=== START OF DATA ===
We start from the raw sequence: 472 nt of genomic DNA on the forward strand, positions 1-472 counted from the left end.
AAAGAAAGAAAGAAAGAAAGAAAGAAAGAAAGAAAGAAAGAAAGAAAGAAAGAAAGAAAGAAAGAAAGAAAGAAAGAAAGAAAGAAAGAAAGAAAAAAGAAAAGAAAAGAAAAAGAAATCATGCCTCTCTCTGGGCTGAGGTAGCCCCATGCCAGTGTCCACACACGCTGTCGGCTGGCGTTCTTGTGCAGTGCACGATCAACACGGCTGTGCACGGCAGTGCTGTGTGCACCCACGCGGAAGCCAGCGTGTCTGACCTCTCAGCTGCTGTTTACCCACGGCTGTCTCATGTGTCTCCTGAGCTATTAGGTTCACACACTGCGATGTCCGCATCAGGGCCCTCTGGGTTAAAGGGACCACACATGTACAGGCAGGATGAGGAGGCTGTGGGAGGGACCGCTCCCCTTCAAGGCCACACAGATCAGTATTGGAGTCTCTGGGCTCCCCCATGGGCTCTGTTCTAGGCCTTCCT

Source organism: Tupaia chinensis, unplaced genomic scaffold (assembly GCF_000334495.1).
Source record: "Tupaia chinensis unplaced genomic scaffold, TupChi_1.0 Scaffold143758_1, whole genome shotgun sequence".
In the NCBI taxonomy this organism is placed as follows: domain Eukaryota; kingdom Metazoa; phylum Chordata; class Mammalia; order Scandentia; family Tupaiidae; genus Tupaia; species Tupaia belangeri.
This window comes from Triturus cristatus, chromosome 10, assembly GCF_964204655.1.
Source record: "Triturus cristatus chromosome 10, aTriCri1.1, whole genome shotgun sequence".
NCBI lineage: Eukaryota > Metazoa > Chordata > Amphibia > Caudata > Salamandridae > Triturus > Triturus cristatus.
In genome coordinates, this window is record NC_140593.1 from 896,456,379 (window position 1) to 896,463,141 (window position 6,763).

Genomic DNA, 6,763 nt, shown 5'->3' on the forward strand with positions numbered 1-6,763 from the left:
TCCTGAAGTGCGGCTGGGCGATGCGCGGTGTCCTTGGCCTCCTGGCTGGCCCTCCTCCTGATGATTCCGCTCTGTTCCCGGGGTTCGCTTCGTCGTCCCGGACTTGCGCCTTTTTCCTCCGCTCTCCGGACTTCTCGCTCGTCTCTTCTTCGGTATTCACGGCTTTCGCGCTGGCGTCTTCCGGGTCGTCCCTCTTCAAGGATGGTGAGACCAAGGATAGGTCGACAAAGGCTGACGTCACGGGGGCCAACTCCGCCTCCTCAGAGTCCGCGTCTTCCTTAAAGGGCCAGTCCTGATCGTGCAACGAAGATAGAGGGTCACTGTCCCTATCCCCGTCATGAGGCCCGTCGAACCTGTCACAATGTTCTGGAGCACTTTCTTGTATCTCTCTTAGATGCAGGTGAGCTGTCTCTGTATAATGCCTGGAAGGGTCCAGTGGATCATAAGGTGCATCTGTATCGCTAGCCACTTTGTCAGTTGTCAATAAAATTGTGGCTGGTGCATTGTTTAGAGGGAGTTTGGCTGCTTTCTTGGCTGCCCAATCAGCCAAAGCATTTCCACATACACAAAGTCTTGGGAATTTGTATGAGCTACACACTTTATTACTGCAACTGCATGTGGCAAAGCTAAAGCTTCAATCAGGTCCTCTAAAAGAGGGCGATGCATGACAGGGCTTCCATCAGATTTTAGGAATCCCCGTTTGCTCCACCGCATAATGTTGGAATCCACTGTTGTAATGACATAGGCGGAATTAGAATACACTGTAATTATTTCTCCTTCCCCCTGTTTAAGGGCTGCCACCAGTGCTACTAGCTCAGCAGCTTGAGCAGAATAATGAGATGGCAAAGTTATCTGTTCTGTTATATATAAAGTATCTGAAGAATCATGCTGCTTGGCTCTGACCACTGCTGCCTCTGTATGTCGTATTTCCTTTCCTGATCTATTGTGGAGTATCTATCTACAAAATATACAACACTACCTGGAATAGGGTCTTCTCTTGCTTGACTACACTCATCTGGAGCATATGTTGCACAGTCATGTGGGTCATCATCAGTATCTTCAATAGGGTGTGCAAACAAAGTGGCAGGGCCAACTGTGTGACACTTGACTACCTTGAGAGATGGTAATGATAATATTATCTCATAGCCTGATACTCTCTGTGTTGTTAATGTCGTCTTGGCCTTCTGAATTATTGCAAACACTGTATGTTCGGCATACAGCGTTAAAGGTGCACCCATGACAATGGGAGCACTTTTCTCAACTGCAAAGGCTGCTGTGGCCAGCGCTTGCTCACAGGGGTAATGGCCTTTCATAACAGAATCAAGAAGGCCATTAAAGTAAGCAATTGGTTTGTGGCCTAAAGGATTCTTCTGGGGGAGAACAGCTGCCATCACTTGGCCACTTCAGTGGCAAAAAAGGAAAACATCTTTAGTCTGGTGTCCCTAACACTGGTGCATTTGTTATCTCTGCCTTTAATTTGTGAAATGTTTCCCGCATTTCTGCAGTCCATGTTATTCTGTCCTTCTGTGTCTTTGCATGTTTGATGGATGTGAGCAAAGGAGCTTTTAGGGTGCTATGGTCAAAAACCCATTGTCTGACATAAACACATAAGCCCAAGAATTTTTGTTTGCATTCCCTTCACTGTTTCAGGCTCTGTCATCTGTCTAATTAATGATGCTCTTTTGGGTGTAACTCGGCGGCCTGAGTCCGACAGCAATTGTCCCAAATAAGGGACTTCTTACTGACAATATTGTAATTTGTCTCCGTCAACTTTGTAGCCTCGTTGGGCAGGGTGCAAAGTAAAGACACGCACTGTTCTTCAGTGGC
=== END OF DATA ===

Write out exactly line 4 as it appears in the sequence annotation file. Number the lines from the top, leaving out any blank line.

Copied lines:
Source record: "Tupaia chinensis unplaced genomic scaffold, TupChi_1.0 Scaffold143758_1, whole genome shotgun sequence".